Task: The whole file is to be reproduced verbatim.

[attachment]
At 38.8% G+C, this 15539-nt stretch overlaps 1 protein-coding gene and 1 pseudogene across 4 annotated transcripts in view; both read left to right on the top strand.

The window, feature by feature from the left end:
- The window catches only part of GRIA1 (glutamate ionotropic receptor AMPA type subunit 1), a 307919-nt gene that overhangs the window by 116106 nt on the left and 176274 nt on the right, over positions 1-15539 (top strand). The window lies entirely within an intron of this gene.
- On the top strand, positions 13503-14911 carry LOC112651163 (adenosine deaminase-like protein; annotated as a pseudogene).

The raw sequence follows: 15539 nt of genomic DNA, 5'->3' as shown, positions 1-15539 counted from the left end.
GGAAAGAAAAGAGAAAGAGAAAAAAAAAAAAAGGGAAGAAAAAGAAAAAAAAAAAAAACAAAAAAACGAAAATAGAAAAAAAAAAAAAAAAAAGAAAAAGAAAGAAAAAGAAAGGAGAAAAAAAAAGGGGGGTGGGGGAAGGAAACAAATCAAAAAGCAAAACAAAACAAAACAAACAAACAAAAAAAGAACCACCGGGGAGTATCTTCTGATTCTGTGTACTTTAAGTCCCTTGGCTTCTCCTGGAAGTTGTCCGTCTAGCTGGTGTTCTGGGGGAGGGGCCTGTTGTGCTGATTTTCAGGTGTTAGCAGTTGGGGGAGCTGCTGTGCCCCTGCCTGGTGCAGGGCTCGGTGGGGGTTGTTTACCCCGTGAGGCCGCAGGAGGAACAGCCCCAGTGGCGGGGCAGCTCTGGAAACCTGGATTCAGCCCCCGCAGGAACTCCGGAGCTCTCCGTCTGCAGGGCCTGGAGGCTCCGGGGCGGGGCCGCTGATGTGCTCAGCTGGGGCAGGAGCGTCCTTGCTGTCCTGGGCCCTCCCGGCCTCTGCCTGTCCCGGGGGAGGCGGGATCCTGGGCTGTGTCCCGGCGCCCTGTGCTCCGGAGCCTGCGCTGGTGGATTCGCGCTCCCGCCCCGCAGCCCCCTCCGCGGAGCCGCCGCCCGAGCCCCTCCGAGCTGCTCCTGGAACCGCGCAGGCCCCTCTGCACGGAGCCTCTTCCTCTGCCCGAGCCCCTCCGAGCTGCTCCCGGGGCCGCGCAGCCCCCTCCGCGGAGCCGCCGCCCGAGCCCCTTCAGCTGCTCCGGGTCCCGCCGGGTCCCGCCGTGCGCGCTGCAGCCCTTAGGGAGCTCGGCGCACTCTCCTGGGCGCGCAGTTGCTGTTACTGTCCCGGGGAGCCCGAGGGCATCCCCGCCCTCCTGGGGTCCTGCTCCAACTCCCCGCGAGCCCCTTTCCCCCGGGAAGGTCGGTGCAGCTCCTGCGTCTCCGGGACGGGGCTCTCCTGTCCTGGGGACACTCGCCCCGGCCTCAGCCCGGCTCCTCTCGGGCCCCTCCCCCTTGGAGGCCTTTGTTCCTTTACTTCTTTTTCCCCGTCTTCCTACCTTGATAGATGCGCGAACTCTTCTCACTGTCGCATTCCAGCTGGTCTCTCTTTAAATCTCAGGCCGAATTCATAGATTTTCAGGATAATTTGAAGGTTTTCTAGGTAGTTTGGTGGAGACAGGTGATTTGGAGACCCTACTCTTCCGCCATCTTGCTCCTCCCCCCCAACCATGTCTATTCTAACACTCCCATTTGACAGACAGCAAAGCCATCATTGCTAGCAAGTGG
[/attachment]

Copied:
At 38.8% G+C, this 15539-nt stretch overlaps 1 protein-coding gene and 1 pseudogene across 4 annotated transcripts in view; both read left to right on the top strand.

The window, feature by feature from the left end:
- The window catches only part of GRIA1 (glutamate ionotropic receptor AMPA type subunit 1), a 307919-nt gene that overhangs the window by 116106 nt on the left and 176274 nt on the right, over positions 1-15539 (top strand). The window lies entirely within an intron of this gene.
- On the top strand, positions 13503-14911 carry LOC112651163 (adenosine deaminase-like protein; annotated as a pseudogene).

The raw sequence follows: 15539 nt of genomic DNA, 5'->3' as shown, positions 1-15539 counted from the left end.
GGAAAGAAAAGAGAAAGAGAAAAAAAAAAAAAGGGAAGAAAAAGAAAAAAAAAAAAAACAAAAAAACGAAAATAGAAAAAAAAAAAAAAAAAAGAAAAAGAAAGAAAAAGAAAGGAGAAAAAAAAAGGGGGGTGGGGGAAGGAAACAAATCAAAAAGCAAAACAAAACAAAACAAACAAACAAAAAAAGAACCACCGGGGAGTATCTTCTGATTCTGTGTACTTTAAGTCCCTTGGCTTCTCCTGGAAGTTGTCCGTCTAGCTGGTGTTCTGGGGGAGGGGCCTGTTGTGCTGATTTTCAGGTGTTAGCAGTTGGGGGAGCTGCTGTGCCCCTGCCTGGTGCAGGGCTCGGTGGGGGTTGTTTACCCCGTGAGGCCGCAGGAGGAACAGCCCCAGTGGCGGGGCAGCTCTGGAAACCTGGATTCAGCCCCCGCAGGAACTCCGGAGCTCTCCGTCTGCAGGGCCTGGAGGCTCCGGGGCGGGGCCGCTGATGTGCTCAGCTGGGGCAGGAGCGTCCTTGCTGTCCTGGGCCCTCCCGGCCTCTGCCTGTCCCGGGGGAGGCGGGATCCTGGGCTGTGTCCCGGCGCCCTGTGCTCCGGAGCCTGCGCTGGTGGATTCGCGCTCCCGCCCCGCAGCCCCCTCCGCGGAGCCGCCGCCCGAGCCCCTCCGAGCTGCTCCTGGAACCGCGCAGGCCCCTCTGCACGGAGCCTCTTCCTCTGCCCGAGCCCCTCCGAGCTGCTCCCGGGGCCGCGCAGCCCCCTCCGCGGAGCCGCCGCCCGAGCCCCTTCAGCTGCTCCGGGTCCCGCCGGGTCCCGCCGTGCGCGCTGCAGCCCTTAGGGAGCTCGGCGCACTCTCCTGGGCGCGCAGTTGCTGTTACTGTCCCGGGGAGCCCGAGGGCATCCCCGCCCTCCTGGGGTCCTGCTCCAACTCCCCGCGAGCCCCTTTCCCCCGGGAAGGTCGGTGCAGCTCCTGCGTCTCCGGGACGGGGCTCTCCTGTCCTGGGGACACTCGCCCCGGCCTCAGCCCGGCTCCTCTCGGGCCCCTCCCCCTTGGAGGCCTTTGTTCCTTTACTTCTTTTTCCCCGTCTTCCTACCTTGATAGATGCGCGAACTCTTCTCACTGTCGCATTCCAGCTGGTCTCTCTTTAAATCTCAGGCCGAATTCATAGATTTTCAGGATAATTTGAAGGTTTTCTAGGTAGTTTGGTGGAGACAGGTGATTTGGAGACCCTACTCTTCCGCCATCTTGCTCCTCCCCCCCAACCATGTCTATTCTAACACTCCCATTTGACAGACAGCAAAGCCATCATTGCTAGCAAGTGG